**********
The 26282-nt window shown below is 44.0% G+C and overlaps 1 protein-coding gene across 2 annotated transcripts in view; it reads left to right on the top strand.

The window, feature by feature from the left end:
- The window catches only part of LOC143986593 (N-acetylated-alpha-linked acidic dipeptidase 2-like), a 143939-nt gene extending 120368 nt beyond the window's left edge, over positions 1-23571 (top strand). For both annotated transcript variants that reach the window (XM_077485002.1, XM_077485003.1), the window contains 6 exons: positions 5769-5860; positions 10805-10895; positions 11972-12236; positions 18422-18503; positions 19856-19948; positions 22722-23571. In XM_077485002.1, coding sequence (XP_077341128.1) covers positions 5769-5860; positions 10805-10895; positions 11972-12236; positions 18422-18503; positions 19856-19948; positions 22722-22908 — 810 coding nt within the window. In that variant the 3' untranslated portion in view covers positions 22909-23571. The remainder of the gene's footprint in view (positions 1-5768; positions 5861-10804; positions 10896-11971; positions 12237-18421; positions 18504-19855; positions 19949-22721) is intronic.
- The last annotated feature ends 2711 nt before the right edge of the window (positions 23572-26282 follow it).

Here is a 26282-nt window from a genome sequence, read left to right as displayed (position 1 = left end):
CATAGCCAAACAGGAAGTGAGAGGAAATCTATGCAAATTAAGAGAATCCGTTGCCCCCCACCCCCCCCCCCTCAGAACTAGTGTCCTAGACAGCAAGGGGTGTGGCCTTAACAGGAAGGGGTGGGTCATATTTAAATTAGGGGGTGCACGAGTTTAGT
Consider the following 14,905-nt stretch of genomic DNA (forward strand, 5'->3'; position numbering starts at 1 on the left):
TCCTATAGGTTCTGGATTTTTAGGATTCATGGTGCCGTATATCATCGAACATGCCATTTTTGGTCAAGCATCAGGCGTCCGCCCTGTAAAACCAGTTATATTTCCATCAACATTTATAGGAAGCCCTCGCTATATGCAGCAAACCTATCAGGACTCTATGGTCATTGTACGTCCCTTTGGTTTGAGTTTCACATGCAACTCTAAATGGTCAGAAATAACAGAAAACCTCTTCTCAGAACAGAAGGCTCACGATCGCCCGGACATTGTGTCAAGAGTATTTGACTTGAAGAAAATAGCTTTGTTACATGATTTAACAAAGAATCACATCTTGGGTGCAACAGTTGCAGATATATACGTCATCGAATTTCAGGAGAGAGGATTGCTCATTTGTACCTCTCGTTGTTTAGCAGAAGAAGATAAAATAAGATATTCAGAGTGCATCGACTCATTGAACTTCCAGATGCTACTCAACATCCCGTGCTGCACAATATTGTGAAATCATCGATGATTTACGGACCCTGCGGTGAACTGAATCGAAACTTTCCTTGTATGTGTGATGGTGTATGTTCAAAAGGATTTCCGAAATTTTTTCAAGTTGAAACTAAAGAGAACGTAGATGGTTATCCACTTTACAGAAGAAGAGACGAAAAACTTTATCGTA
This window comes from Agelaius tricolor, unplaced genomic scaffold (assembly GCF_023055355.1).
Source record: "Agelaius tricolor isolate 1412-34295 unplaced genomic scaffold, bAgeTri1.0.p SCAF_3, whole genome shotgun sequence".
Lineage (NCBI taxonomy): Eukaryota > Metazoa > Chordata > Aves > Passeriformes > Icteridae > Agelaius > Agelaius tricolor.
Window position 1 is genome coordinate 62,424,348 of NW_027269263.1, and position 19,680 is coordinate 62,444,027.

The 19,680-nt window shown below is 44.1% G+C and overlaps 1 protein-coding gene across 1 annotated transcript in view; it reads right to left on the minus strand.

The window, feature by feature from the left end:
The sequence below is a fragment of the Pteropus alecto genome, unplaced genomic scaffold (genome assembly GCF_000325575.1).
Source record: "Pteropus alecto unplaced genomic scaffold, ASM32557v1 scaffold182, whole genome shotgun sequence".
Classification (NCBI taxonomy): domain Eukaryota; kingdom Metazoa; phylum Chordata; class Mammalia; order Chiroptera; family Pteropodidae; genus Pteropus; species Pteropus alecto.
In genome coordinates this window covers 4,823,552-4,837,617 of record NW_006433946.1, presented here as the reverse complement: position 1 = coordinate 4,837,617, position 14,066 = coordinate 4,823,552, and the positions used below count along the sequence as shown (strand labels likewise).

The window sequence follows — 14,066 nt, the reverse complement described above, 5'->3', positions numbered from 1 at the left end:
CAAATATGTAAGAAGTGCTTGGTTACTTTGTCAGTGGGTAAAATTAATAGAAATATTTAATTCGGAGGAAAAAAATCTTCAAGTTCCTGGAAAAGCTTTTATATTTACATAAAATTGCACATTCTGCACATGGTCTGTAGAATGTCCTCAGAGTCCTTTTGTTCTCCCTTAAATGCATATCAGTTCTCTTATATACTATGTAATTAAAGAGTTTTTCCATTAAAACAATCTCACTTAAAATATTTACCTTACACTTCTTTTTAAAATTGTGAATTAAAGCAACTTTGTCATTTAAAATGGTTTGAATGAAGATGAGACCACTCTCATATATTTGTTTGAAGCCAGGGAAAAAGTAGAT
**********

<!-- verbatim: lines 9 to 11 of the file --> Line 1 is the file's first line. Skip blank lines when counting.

This window comes from Agelaius tricolor, unplaced genomic scaffold (assembly GCF_023055355.1).
Source record: "Agelaius tricolor isolate 1412-34295 unplaced genomic scaffold, bAgeTri1.0.p SCAF_3, whole genome shotgun sequence".
Lineage (NCBI taxonomy): Eukaryota > Metazoa > Chordata > Aves > Passeriformes > Icteridae > Agelaius > Agelaius tricolor.